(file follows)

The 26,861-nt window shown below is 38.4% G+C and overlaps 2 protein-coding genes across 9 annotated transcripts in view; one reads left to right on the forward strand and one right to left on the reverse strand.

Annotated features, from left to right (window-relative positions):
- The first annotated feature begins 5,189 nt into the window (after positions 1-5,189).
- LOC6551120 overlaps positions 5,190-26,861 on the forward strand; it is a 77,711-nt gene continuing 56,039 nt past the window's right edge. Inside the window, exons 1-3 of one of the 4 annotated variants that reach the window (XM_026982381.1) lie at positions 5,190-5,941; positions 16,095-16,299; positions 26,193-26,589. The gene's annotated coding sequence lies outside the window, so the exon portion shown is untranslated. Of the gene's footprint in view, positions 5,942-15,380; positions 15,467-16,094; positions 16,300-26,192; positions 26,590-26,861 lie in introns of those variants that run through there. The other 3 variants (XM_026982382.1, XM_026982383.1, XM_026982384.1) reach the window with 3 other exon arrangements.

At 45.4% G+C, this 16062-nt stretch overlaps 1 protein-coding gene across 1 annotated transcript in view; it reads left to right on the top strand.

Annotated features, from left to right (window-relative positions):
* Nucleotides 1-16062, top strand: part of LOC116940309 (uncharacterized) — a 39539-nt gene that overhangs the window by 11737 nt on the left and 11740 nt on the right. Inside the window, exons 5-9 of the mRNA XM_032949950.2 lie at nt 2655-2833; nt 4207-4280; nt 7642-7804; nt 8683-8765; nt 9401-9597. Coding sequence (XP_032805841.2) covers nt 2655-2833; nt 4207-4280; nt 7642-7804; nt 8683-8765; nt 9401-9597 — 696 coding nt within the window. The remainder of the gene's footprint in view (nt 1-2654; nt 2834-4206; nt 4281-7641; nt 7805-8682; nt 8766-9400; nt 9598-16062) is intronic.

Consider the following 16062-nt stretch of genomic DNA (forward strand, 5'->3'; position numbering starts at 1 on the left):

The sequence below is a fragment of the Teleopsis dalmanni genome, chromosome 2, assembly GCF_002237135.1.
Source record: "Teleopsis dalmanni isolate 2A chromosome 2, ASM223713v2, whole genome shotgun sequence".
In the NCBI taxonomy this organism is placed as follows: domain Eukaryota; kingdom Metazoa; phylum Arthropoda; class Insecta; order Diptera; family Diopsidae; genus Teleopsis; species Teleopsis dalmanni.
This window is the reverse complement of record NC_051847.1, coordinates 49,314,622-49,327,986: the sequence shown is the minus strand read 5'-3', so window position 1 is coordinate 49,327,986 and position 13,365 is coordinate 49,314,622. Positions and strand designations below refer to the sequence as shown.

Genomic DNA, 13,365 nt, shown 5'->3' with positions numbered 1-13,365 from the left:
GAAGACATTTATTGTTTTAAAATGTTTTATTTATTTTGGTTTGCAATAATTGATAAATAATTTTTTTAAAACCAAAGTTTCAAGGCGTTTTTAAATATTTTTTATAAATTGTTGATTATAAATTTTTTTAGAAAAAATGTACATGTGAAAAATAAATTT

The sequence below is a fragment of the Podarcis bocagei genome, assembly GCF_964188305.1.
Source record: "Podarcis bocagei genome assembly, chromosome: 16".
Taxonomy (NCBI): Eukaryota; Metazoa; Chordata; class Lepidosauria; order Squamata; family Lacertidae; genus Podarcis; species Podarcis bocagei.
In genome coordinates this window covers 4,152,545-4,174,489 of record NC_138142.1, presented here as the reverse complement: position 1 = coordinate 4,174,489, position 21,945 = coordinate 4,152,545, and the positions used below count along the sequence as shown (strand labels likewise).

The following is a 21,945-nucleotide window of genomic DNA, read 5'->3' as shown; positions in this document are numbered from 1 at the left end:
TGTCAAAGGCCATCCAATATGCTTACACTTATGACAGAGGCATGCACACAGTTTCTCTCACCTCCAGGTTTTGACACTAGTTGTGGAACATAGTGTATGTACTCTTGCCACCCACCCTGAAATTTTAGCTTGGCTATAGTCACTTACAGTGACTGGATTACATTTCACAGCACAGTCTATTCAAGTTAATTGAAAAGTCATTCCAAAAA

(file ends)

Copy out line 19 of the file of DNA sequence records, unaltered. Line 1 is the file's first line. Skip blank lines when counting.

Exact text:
The following is a 21,945-nucleotide window of genomic DNA, read 5'->3' as shown; positions in this document are numbered from 1 at the left end: